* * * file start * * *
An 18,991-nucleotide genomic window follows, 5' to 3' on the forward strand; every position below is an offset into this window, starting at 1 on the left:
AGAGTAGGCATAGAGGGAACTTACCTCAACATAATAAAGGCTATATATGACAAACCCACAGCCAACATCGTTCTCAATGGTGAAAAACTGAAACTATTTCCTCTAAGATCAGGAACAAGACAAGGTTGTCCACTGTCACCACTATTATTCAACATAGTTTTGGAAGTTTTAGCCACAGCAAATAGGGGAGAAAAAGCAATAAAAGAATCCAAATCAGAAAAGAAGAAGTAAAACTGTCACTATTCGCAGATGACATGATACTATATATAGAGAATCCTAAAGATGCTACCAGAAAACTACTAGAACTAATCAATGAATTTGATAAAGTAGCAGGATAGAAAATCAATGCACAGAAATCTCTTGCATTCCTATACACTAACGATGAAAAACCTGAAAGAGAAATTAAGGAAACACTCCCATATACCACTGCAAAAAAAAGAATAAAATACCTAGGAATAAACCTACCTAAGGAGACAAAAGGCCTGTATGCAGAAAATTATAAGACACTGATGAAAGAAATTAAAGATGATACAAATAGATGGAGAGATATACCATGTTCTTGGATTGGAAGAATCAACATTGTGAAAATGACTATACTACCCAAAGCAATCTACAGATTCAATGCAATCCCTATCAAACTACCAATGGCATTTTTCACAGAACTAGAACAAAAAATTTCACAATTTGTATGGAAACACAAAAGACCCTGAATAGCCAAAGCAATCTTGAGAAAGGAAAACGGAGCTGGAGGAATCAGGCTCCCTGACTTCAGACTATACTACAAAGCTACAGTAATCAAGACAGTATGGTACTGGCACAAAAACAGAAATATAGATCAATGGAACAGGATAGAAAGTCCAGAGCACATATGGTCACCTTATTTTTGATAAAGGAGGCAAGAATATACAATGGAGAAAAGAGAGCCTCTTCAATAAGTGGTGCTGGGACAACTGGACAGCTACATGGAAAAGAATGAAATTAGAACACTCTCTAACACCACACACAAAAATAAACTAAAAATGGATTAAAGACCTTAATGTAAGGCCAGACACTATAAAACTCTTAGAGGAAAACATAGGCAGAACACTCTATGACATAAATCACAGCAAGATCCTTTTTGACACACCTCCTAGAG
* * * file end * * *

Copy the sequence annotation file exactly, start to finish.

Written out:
An 18,991-nucleotide genomic window follows, 5' to 3' on the forward strand; every position below is an offset into this window, starting at 1 on the left:
AGAGTAGGCATAGAGGGAACTTACCTCAACATAATAAAGGCTATATATGACAAACCCACAGCCAACATCGTTCTCAATGGTGAAAAACTGAAACTATTTCCTCTAAGATCAGGAACAAGACAAGGTTGTCCACTGTCACCACTATTATTCAACATAGTTTTGGAAGTTTTAGCCACAGCAAATAGGGGAGAAAAAGCAATAAAAGAATCCAAATCAGAAAAGAAGAAGTAAAACTGTCACTATTCGCAGATGACATGATACTATATATAGAGAATCCTAAAGATGCTACCAGAAAACTACTAGAACTAATCAATGAATTTGATAAAGTAGCAGGATAGAAAATCAATGCACAGAAATCTCTTGCATTCCTATACACTAACGATGAAAAACCTGAAAGAGAAATTAAGGAAACACTCCCATATACCACTGCAAAAAAAAGAATAAAATACCTAGGAATAAACCTACCTAAGGAGACAAAAGGCCTGTATGCAGAAAATTATAAGACACTGATGAAAGAAATTAAAGATGATACAAATAGATGGAGAGATATACCATGTTCTTGGATTGGAAGAATCAACATTGTGAAAATGACTATACTACCCAAAGCAATCTACAGATTCAATGCAATCCCTATCAAACTACCAATGGCATTTTTCACAGAACTAGAACAAAAAATTTCACAATTTGTATGGAAACACAAAAGACCCTGAATAGCCAAAGCAATCTTGAGAAAGGAAAACGGAGCTGGAGGAATCAGGCTCCCTGACTTCAGACTATACTACAAAGCTACAGTAATCAAGACAGTATGGTACTGGCACAAAAACAGAAATATAGATCAATGGAACAGGATAGAAAGTCCAGAGCACATATGGTCACCTTATTTTTGATAAAGGAGGCAAGAATATACAATGGAGAAAAGAGAGCCTCTTCAATAAGTGGTGCTGGGACAACTGGACAGCTACATGGAAAAGAATGAAATTAGAACACTCTCTAACACCACACACAAAAATAAACTAAAAATGGATTAAAGACCTTAATGTAAGGCCAGACACTATAAAACTCTTAGAGGAAAACATAGGCAGAACACTCTATGACATAAATCACAGCAAGATCCTTTTTGACACACCTCCTAGAG